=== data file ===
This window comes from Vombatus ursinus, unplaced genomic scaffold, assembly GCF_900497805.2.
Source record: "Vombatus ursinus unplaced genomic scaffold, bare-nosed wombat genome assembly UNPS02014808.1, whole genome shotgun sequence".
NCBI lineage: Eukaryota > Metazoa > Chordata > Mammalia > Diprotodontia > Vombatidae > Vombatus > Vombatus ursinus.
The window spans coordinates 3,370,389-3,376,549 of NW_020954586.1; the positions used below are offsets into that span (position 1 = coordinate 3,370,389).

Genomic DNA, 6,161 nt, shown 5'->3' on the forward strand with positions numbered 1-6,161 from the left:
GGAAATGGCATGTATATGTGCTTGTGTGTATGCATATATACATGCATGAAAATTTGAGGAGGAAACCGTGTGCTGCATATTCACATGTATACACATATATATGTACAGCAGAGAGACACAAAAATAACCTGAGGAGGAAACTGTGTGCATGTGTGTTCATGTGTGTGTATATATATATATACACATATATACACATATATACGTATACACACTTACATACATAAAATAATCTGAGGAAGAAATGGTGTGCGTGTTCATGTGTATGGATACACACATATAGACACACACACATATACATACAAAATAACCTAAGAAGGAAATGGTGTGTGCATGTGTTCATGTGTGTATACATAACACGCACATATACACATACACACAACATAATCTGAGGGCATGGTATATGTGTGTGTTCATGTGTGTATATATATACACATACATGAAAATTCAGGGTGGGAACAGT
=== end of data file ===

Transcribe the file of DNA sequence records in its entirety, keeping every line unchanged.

This window comes from Vombatus ursinus, unplaced genomic scaffold, assembly GCF_900497805.2.
Source record: "Vombatus ursinus unplaced genomic scaffold, bare-nosed wombat genome assembly UNPS02014808.1, whole genome shotgun sequence".
NCBI lineage: Eukaryota > Metazoa > Chordata > Mammalia > Diprotodontia > Vombatidae > Vombatus > Vombatus ursinus.
The window spans coordinates 3,370,389-3,376,549 of NW_020954586.1; the positions used below are offsets into that span (position 1 = coordinate 3,370,389).

Genomic DNA, 6,161 nt, shown 5'->3' on the forward strand with positions numbered 1-6,161 from the left:
GGAAATGGCATGTATATGTGCTTGTGTGTATGCATATATACATGCATGAAAATTTGAGGAGGAAACCGTGTGCTGCATATTCACATGTATACACATATATATGTACAGCAGAGAGACACAAAAATAACCTGAGGAGGAAACTGTGTGCATGTGTGTTCATGTGTGTGTATATATATATATACACATATATACACATATATACGTATACACACTTACATACATAAAATAATCTGAGGAAGAAATGGTGTGCGTGTTCATGTGTATGGATACACACATATAGACACACACACATATACATACAAAATAACCTAAGAAGGAAATGGTGTGTGCATGTGTTCATGTGTGTATACATAACACGCACATATACACATACACACAACATAATCTGAGGGCATGGTATATGTGTGTGTTCATGTGTGTATATATATACACATACATGAAAATTCAGGGTGGGAACAGT